So the first thing that needed to be done was to remove all of the existing room treatment, which resulted in a room that looked like this:

And a garage that looked like this:

Swap out the old speakers for the new speakers, bring in the additional sub, and let the games begin.  In the end, with more possibilities for speaker / listener placement in the new studio, more acoustic issues were able to be addressed with calculated positioning, which meant there was less heavy lifting that needed to be done using acoustic treatment.  But make no mistake, there was still lifting to be done.  Enter Modex Plates.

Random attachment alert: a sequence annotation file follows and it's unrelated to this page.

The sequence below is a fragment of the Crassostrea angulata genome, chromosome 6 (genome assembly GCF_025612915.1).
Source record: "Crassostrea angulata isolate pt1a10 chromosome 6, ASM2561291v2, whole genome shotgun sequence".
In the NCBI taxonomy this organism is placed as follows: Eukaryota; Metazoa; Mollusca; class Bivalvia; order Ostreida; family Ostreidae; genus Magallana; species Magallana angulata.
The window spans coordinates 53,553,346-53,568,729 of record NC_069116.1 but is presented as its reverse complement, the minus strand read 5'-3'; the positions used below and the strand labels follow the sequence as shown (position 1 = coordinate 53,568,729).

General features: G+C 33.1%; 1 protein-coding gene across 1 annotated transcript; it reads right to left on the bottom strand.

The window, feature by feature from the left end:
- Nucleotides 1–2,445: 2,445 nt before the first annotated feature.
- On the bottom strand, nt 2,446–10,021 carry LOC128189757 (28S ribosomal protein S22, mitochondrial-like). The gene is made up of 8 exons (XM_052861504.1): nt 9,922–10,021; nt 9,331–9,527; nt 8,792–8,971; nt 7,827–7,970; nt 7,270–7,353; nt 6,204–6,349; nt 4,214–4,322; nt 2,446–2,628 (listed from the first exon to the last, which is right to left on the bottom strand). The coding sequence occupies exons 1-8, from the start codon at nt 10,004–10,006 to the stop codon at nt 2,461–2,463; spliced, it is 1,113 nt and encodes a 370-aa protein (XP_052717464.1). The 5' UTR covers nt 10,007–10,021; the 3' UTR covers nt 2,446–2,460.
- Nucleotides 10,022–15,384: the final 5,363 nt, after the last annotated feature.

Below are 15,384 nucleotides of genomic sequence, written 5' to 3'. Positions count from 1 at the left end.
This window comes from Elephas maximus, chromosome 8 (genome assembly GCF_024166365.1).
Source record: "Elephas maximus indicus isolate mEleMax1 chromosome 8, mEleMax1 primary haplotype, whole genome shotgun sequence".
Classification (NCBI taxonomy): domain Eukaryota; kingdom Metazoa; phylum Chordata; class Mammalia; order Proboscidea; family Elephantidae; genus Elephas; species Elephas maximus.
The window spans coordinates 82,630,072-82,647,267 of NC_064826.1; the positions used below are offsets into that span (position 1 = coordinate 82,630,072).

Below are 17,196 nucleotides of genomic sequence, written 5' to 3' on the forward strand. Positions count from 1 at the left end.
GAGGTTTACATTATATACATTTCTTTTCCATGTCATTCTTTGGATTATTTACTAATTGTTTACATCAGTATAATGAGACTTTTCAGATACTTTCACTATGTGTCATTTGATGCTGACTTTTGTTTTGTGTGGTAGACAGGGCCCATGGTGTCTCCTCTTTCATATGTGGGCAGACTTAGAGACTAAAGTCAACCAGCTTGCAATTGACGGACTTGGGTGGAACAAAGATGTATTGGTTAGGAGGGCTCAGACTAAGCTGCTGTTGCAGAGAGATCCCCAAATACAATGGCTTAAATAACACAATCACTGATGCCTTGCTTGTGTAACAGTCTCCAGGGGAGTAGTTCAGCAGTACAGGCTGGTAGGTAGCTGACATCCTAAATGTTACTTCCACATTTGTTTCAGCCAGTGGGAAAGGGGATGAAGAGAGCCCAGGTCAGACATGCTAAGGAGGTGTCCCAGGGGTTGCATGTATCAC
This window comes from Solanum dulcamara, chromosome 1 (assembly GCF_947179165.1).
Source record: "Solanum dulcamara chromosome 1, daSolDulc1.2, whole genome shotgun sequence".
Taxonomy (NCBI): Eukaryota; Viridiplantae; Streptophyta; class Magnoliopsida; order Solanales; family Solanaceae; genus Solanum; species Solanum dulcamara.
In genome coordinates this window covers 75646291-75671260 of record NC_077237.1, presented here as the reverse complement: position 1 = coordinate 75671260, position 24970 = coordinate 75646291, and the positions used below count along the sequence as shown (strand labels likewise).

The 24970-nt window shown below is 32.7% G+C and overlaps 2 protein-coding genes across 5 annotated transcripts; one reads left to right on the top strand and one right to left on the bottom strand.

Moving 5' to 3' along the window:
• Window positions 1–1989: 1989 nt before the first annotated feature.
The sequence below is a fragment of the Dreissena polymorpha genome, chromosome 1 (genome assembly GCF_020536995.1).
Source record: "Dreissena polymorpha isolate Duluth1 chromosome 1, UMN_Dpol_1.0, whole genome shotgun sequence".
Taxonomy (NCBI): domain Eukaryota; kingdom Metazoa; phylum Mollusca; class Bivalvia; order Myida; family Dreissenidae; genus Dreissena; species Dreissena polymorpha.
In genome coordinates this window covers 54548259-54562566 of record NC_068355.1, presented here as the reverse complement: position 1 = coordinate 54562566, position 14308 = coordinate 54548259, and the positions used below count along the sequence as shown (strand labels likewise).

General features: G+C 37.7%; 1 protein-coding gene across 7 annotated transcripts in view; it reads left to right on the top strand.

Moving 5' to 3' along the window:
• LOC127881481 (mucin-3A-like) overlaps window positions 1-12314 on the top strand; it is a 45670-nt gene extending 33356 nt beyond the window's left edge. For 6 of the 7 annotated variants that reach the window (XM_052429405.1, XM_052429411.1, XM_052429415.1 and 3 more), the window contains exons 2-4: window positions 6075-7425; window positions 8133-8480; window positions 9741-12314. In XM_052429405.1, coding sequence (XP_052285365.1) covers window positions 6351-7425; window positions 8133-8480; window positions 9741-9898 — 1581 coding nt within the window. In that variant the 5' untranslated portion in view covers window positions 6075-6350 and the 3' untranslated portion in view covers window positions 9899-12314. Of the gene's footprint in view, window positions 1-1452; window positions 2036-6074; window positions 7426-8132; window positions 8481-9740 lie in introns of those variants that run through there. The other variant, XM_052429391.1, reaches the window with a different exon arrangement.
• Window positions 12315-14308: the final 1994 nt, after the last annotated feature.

Modex plates are pressure-based traps that get flush mounted to a wall surface.  I had never used such treatment before, but based on its reported effectiveness, I decided to take a chance and buy a few.  These plates are gargantuan in size (roughly 3’ by 5’) and quite cumbersome to maneuver singlehandedly - two of the plates I purchased weighed 65 pounds each, and the other two plates I purchased weighed 80 pounds each (FYI, I did actually weigh them).  This posed a significant challenge when it came to measuring their acoustic effect in the room, since I didn’t want to permanently mount them until I knew where they would yield the best results.  However, if not mounted or physically held against a wall by a human being, they would topple onto the floor.  But having people hold the Modex in place during a measurement would skew the frequency response, making it difficult to isolate the effect of the treatment from the effect of the bodies in the room.  I needed the room to be vacant, but I also didn’t want to have to put a ton of holes into my walls while experimenting with where these plates should go.  So I put my thinking cap on.  And then I got out the chop saw.